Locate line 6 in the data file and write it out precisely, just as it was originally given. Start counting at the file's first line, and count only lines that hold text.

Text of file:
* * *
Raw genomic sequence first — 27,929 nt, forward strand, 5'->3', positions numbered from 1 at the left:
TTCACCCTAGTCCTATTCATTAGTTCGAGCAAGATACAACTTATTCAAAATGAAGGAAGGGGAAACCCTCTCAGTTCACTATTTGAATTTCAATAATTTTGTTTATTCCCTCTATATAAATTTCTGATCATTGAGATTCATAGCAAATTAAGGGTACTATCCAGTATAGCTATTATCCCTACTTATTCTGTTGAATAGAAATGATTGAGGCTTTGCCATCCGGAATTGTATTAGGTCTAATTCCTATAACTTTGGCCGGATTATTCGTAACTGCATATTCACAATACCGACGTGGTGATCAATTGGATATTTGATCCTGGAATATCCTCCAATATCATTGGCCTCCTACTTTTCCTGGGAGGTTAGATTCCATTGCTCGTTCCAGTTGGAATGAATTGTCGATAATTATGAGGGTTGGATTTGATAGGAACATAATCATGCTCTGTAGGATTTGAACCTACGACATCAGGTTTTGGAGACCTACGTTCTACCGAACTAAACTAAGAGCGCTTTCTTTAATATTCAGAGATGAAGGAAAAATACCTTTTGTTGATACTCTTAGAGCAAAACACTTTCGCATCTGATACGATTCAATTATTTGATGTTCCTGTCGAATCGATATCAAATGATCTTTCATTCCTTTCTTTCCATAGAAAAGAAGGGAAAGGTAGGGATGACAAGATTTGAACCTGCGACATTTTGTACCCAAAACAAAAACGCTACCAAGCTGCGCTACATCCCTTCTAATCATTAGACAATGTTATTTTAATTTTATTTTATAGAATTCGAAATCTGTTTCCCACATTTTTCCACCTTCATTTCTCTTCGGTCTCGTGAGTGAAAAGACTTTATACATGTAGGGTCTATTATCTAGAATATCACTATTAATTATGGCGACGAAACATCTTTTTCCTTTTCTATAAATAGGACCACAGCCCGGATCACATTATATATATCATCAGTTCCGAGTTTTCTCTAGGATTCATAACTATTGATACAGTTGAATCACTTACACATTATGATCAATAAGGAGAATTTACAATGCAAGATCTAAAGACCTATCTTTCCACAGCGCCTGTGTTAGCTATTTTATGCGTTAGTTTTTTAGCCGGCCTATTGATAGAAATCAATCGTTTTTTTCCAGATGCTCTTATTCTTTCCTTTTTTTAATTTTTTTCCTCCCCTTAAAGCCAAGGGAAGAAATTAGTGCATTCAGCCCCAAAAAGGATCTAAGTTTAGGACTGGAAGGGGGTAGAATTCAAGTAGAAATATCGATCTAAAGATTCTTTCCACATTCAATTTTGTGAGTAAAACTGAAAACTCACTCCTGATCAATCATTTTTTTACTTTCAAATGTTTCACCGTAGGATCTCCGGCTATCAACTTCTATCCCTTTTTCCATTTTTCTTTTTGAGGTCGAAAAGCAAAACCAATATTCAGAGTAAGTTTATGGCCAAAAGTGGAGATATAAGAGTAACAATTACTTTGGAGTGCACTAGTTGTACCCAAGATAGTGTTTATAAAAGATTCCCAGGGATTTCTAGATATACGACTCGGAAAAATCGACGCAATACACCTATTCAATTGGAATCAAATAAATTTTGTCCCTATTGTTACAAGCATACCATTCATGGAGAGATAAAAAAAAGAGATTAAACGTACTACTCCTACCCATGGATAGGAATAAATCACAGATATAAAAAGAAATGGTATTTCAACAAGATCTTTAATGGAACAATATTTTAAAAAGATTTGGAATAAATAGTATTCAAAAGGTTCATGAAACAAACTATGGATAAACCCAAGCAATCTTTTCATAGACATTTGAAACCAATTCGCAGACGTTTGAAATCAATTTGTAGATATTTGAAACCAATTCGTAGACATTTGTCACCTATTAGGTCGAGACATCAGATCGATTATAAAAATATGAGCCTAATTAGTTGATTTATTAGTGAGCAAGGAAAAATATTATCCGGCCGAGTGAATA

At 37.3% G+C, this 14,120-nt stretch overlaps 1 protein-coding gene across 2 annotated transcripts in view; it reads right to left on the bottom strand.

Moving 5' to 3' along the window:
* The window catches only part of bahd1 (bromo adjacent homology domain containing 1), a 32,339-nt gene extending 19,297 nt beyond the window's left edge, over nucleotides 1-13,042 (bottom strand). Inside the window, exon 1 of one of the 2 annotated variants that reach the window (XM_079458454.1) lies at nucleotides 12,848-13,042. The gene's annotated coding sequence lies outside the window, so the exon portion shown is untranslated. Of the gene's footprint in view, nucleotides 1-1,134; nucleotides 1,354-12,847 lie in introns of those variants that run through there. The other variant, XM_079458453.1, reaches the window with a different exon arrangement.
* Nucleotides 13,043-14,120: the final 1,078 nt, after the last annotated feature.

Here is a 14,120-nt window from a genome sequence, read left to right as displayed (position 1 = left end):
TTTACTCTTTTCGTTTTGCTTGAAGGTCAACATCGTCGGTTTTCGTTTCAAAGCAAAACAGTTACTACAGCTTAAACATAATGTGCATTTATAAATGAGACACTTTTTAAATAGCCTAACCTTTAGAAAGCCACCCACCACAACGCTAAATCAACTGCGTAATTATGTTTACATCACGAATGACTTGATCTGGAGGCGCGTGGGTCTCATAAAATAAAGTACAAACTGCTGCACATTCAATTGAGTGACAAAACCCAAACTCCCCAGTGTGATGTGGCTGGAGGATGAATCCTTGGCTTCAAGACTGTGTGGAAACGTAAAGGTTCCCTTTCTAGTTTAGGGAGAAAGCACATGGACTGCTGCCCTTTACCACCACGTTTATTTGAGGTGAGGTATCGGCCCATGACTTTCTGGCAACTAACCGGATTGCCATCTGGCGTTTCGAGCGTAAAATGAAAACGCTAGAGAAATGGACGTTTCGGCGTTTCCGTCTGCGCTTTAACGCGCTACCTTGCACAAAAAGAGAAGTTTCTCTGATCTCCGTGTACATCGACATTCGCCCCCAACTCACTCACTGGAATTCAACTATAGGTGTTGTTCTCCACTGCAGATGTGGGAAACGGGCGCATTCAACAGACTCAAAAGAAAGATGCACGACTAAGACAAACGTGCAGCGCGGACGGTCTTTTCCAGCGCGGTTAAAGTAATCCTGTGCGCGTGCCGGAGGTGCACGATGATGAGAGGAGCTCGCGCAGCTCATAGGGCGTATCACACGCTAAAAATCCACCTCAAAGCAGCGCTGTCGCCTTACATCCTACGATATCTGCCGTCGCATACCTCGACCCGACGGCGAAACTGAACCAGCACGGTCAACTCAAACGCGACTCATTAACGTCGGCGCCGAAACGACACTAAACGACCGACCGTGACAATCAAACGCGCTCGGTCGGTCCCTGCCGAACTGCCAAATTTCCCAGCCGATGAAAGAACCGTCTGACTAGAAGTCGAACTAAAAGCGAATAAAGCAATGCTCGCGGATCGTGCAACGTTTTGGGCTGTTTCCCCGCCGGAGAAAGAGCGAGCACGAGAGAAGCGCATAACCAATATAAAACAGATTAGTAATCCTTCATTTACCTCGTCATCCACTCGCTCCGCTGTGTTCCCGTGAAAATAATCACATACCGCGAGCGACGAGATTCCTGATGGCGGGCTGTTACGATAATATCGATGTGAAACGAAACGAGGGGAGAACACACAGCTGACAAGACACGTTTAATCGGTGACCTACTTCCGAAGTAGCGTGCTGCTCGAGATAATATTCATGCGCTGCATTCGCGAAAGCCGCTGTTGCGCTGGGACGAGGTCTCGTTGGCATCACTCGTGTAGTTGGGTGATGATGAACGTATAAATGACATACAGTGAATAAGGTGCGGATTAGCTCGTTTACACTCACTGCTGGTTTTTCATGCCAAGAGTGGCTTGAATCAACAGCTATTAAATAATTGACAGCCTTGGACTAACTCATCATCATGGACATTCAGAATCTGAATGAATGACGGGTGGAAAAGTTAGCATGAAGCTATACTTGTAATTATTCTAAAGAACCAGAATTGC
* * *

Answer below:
* Nucleotides 13,043-14,120: the final 1,078 nt, after the last annotated feature.